The problem was a conflict between two plugins installed on the site (and specifically in the way the two plugins were configured.) The iThemes Security plugin (http://ithemes.com/security) is configured to make site backups periodically. The code to make the DB backup does a dump of every table in the database, and it assumes that the contents of each table will fit in memory in its entirety. Unrelated to this, there is another plugin installed on the site called Redirection (http://urbangiraffe.com/plugins/redirection/) which is used to maintain redirects. This plugin has configuration option to log redirects as well a 404 responses. Unfortunately these logs were set to never expire and b/c of the volume of botnet traffic directed at our site, had accumulated nearly 90,000 redirect logs and 30,000 404 logs. Since the iThemes Security plugin tries to load the entire table into memory when it tries to create a backup, the wp_redirection_logs table consumed all available memory from php and crashed the process. I suspect that iThemes Security attempted to re-run the failed backup at each available opportunity, resulting in the errors every 3-4 minutes.

I fixed this by changing the redirection log setting to expire redirection entries after 5 days and not to log 404 errors at all. I then had to repeatedly refresh the log page to get the expired entries to be deleted. The out of memory error no longer occurs.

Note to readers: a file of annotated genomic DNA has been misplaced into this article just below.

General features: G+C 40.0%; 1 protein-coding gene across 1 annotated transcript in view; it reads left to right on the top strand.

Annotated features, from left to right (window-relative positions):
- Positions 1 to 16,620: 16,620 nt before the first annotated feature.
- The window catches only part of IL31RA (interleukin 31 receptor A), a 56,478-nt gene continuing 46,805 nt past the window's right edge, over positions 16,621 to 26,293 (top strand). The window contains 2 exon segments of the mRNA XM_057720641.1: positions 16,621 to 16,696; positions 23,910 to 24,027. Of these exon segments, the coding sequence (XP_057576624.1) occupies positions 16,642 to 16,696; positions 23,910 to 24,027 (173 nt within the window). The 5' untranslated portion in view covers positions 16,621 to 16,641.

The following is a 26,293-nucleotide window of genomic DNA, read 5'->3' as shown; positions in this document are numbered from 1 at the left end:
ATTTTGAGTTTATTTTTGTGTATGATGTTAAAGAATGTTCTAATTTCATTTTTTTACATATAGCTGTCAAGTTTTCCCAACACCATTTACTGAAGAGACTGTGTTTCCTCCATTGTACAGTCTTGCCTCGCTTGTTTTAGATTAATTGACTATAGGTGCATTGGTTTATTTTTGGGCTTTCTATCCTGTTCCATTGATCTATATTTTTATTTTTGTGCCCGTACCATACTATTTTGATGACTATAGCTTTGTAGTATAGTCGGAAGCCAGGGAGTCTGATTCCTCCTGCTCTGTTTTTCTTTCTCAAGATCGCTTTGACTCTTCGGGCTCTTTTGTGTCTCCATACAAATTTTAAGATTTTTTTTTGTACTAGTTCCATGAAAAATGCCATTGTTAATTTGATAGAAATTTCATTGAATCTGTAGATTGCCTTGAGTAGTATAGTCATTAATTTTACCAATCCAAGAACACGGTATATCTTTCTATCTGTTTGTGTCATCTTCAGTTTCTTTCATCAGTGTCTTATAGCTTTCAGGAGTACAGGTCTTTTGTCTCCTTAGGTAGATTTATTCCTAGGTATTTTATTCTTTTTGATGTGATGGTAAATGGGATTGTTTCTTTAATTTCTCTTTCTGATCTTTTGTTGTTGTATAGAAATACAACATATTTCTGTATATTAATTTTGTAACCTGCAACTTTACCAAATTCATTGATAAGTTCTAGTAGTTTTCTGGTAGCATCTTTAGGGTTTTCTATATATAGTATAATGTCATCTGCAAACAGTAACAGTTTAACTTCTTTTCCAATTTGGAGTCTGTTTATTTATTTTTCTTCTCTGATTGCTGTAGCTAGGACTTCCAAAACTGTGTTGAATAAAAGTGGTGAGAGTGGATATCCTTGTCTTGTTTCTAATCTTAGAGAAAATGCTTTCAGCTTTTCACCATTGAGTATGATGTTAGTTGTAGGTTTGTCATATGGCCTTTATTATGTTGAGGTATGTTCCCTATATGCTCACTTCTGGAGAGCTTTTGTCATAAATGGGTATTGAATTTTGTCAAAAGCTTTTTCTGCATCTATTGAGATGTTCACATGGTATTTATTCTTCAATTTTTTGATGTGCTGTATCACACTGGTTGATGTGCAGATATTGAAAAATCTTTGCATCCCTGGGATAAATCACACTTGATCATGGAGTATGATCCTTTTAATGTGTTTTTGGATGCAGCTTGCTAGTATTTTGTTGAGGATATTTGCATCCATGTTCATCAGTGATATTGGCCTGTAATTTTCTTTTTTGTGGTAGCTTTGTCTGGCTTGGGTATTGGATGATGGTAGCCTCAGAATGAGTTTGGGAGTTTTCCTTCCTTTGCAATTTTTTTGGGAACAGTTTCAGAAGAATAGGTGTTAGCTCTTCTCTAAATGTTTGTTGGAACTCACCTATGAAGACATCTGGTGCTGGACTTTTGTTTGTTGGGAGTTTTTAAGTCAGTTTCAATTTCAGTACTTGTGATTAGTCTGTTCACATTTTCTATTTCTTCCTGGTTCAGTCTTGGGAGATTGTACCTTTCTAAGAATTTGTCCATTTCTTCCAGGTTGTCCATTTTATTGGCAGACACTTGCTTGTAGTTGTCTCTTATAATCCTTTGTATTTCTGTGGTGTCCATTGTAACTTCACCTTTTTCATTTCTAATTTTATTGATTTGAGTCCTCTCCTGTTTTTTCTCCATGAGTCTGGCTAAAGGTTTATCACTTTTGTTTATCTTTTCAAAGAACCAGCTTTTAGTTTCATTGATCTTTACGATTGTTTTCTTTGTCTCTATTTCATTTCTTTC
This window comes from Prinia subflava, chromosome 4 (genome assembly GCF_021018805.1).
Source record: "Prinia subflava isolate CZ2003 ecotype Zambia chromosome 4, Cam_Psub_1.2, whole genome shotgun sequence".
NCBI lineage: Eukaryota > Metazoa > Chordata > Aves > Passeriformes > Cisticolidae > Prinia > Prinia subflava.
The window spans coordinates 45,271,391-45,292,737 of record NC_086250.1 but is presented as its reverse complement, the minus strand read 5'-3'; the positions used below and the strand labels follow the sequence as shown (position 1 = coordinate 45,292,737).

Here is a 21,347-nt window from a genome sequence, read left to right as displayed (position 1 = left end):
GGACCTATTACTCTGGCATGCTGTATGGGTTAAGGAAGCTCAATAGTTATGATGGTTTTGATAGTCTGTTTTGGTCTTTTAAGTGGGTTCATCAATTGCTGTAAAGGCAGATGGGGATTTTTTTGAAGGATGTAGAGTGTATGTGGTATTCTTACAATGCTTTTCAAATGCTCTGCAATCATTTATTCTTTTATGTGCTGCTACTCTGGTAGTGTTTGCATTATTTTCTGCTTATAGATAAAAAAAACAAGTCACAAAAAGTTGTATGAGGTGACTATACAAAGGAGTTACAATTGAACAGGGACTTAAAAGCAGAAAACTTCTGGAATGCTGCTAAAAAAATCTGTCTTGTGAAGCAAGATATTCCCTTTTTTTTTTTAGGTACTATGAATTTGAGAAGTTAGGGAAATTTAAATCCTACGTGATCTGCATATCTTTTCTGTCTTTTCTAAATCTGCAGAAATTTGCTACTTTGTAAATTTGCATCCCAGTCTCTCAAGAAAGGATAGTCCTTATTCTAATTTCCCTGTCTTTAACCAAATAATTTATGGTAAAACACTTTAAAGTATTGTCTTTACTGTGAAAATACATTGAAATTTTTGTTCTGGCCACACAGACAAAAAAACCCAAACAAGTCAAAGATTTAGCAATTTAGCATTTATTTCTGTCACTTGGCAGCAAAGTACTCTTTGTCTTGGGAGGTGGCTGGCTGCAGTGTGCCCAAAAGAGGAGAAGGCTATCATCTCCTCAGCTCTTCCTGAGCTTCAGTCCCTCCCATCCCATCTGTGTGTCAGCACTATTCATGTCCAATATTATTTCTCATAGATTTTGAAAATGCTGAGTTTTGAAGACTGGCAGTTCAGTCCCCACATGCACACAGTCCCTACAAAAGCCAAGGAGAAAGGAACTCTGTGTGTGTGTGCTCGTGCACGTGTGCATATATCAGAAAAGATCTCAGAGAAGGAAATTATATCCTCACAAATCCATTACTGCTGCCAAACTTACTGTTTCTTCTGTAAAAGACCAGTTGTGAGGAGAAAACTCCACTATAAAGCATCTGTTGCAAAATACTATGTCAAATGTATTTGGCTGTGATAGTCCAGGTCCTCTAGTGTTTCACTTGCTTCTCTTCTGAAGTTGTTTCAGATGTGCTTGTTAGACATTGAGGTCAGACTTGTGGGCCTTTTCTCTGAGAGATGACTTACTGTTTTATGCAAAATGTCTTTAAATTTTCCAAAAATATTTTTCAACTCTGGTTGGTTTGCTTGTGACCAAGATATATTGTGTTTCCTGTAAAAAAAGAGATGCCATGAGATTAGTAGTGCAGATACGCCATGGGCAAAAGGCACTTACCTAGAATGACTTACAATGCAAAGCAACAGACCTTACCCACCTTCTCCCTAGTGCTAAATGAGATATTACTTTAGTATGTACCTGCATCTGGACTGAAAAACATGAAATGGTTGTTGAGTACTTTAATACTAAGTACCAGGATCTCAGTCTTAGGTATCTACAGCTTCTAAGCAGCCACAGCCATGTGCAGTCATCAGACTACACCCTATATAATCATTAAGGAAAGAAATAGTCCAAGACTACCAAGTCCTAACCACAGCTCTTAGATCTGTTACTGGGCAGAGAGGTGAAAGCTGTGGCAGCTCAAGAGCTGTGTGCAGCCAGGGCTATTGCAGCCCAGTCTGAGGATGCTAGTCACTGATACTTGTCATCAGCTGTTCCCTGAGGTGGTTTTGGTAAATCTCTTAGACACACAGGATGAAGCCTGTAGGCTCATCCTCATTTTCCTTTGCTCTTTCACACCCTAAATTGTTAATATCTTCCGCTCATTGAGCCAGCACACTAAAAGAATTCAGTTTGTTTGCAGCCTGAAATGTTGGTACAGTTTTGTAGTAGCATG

[edit] I've since heard from other wordpress people running into similar errors with the iThemse Security plugin doing SELECT * on various wordpress tables. Below is an explanation of how I debugged this issue in case yours is similar but not exactly the same:

The way that I went about troubleshooting the error after the normal fixes (increasing php memory and making sure that actually worked, confirming that my memory usage was stable and low over time) was to add some debugging log statements to wp-db.php so I could see what was happening when the error occurred. Here's the code change I made to help narrow down the problem (be sure to make a backup of wp-db.php before trying this so you can easily restore your settings and in case you mess something up when editing the file):

function get_results( $query = null, $output = OBJECT ) {
    $this->func_call = "\$db->get_results(\"$query\", $output)";

    if ( $query )
        $this->query( $query );
        return null;

    $new_array = array();
    if ( $output == OBJECT ) {
        // Return an integer-keyed array of row objects
        return $this->last_result;
    } elseif ( $output == OBJECT_K ) {
        // Return an array of row objects with keys from column 1